About us

About us

We bring together researchers, practitioners, NGOs and policy makers working with migrants, refugees and asylum seekers in Scotland by:

  • Being an internationally recognised research network for Refugees, Asylum and Migration in Scotland
  • Promoting knowledge exchange and capacity building between practitioners and researchers in the field through shared collaborative research programmes, open resources, the provision of joint research training workshops and professional development short courses, and the delivery of appropriate Master's and collaborative PhD degree programmes.
  • Encouraging interdisciplinary research on refugees, asylum and migration.
  • Developing strong and active collaborative research and development links, not only between the University of Glasgow and partners in policy making and the Third Sector, but also with those working in the field of sustainability, intercultural and international development.
Funding

Our network is currently funded by The University of Glasgow, w‌hose academic community has a wide range of expertise in relation to these areas.

Our expertise

As a network, we support and encourage the following areas of interest and expertise:

  • Current thinking on motivations for migration, asylum and refugees, in relation to decisions to move, experiences in Scotland and longer term decisions regarding settlement or return
  • Factors influencing patterns of movement including climate; sustainability; social justice; violence
  • Cultural, economic, social and political aspects of transnationalism as these relate to both migrants, asylum seekers and refugees, and local populations
  • Legal and social policy on migration, asylum and refugees in Scotland and in the context of devolution
  • Health, well-being, social security and care
  • Narratives of migration, asylum and refugees in art, literature, film, drama and the creative industries
  • Implications for education: schooling, higher and community education
  • Language, intercultural and linguistic issues, including translation and interpreting
  • Psychological consequences of migration and asylum
  • Implications for faith communities and interreligious dialogue
  • Implications for security issues and policing
  • Cross-border migration

About Us

We aim to bring together researchers and practitioners, NGOs and policy makers working with migrants, refugees and asylum seekers in Scotland by:

  • Being an internationally recognised research network for Refugees, Asylum and Migration in Scotland
  • Promoting knowledge exchange and capacity building between practitioners and researchers in the field through shared collaborative research programmes, open resources, the provision of joint research training workshops and professional development short courses, and the delivery of appropriate Master's and collaborative PhD degree programmes.
  • Encouraging interdisciplinary research on refugees, asylum and migration.
  • Developing strong and active collaborative research and development links, not only between the University of Glasgow and partners in policy making and the Third Sector, but also with those working in the field of sustainability, intercultural and international development.

Funding

Our network is currently funded by The University of Glasgow, whose academic community has a wide range of expertise in relation to these areas.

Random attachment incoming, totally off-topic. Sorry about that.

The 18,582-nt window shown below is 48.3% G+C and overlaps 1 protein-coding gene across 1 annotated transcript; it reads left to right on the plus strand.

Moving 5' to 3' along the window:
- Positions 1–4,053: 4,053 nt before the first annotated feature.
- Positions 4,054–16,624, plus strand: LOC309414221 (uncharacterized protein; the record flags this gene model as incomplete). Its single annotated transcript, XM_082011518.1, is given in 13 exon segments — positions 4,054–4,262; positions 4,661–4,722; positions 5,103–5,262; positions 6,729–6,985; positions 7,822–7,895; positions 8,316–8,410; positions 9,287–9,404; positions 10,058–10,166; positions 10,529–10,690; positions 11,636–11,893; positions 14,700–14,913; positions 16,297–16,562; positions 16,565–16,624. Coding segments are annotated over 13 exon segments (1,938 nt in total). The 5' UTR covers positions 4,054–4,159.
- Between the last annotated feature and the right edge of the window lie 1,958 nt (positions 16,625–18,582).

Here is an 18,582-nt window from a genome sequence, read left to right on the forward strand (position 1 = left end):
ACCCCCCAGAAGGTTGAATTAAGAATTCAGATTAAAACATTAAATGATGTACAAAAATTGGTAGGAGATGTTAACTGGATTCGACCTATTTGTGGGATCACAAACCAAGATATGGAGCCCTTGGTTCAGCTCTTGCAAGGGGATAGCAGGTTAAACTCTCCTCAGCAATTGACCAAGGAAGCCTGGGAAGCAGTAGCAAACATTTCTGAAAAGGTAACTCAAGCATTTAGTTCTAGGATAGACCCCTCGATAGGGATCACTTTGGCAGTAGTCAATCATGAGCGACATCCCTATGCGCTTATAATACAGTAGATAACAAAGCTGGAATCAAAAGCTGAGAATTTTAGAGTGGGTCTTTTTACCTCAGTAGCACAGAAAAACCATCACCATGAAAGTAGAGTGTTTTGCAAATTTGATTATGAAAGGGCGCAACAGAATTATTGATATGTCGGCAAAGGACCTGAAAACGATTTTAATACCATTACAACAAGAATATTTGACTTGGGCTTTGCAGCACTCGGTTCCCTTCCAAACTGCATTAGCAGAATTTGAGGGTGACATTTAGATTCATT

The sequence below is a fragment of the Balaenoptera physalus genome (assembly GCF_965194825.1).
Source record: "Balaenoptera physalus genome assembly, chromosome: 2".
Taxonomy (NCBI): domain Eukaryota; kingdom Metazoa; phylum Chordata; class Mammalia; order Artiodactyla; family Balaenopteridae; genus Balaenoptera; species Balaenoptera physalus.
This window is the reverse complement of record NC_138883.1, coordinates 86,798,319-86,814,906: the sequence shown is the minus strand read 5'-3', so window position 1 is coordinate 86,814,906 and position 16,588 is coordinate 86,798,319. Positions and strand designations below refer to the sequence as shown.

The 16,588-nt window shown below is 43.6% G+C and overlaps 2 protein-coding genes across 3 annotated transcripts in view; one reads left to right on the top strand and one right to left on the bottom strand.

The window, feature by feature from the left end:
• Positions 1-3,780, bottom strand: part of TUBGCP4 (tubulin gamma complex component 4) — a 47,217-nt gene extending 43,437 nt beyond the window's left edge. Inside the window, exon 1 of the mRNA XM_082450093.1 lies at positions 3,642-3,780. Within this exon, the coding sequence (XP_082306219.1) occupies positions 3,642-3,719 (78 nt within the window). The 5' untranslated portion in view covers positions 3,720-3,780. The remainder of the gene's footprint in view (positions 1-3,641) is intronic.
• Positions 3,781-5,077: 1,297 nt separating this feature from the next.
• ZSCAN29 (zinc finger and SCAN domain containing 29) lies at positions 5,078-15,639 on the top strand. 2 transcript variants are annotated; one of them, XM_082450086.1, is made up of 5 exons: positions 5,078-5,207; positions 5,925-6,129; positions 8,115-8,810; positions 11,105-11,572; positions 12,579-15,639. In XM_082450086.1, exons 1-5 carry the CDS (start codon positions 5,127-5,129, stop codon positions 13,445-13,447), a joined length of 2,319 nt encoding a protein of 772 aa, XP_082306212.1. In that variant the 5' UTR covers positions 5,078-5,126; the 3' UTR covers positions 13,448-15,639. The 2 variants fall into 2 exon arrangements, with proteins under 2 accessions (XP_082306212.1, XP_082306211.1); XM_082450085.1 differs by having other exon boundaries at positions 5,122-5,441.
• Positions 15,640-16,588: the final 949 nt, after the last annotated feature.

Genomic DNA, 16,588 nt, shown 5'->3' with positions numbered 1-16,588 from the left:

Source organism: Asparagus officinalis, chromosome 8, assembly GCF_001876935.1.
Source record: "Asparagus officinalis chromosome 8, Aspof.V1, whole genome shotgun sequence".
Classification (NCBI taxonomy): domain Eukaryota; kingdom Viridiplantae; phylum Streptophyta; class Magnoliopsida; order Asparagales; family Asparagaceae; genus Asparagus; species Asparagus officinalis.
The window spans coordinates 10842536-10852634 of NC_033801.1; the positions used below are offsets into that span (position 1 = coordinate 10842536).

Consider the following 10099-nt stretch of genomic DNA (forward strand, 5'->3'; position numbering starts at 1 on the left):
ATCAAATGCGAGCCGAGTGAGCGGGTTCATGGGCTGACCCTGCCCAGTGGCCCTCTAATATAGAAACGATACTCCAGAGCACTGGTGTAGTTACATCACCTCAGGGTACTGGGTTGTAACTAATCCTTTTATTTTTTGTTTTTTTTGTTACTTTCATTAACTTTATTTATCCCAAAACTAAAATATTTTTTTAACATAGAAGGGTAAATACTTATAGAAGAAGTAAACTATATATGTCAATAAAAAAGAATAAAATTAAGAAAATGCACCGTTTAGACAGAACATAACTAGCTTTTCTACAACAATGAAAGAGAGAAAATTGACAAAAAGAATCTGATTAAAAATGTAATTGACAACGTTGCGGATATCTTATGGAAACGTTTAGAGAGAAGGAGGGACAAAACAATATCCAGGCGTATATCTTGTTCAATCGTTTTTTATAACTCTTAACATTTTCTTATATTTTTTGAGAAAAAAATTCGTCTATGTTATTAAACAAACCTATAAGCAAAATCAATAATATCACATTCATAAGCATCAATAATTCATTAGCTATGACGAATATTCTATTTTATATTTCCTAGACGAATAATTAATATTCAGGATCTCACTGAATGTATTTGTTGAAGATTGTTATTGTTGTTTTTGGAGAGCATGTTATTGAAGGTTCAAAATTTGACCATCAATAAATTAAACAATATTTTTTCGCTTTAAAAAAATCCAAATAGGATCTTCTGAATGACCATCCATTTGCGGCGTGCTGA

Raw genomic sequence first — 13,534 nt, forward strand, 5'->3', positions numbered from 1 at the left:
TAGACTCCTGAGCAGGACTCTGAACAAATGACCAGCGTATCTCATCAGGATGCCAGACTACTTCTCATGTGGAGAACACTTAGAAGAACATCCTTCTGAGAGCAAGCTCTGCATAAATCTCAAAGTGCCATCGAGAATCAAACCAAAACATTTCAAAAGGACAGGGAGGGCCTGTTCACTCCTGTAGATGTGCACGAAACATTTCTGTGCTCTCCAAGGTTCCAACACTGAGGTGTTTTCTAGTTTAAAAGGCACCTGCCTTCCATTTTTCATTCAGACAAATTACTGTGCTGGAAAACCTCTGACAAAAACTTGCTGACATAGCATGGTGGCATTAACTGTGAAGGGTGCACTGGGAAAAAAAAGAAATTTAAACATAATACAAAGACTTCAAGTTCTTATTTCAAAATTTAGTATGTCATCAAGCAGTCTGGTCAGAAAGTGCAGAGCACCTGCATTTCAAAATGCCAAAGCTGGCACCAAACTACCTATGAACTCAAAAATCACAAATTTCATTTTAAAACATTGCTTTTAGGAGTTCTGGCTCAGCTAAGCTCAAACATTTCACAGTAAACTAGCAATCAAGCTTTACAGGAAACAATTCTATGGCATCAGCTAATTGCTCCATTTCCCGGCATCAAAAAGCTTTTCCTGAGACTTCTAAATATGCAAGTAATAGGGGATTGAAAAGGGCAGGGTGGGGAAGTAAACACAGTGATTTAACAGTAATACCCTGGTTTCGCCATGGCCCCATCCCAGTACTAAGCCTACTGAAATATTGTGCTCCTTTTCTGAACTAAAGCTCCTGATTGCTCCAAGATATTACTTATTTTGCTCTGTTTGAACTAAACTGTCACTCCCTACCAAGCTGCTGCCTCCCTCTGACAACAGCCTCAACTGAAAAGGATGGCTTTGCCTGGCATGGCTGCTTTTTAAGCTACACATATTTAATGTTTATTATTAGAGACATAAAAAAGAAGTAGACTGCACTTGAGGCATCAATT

Why Glasgow?

The City of Glasgow is host to the largest population of refugees and asylum seekers under the dispersal policy as well as having a history of hosting large communities of migrants.

Glasgow also has a large number of organisations working with migrants, refugees and asylum seekers in a variety of ways and it is clear that Scotland as a whole provides a distinctive context within the UK as far as migration, refugee and asylum issues are concerned.

Whilst immigration in the form of entry to the country and the status of non-UK citizens are reserved matters, there is less certainty about the degree to which immigrant policies after arrival are devolved, and which remain under the jurisdiction of Westminster.

Statement on Academic Freedom

GRAMNet aims to facilitate a range of relationships but not to speak for any of its partners or groups, rather to uphold the values of ‘academic freedom’ in enabling a space for researching questions which arise through migration and asylum flows, hospitality and integration. GRAMNet does not therefore take a ‘collective’ view on issues but rather supports academics and partners in their distinctive work and questions.  Academics working in the network are engaged with these questions and have a sense of the value and importance of a range of knowledge and practices, including academic.


Statement on Academic Freedom

GRAMNet aims to facilitate a range of relationships but not to speak for any of its partners or groups, rather to uphold the values of ‘academic freedom’ in enabling a space for researching questions which arise through migration and asylum flows, hospitality and integration. GRAMNet does not therefore take a ‘collective’ view on issues but rather supports academics and partners in their distinctive work and questions.  


Why Glasgow?

The City of Glasgow is host to the largest population of refugees and asylum seekers under the dispersal policy as well as having a history of hosting large communities of migrants.

Glasgow also has a large number of organisations working with migrants, refugees and asylum seekers in a variety of ways and it is clear that Scotland as a whole provides a distinctive context within the UK as far as migration, refugee and asylum issues are concerned.

Whilst immigration in the form of entry to the country and the status of non-UK citizens are reserved matters, there is less certainty about the degree to which immigrant policies after arrival are devolved, and which remain under the jurisdiction of Westminster.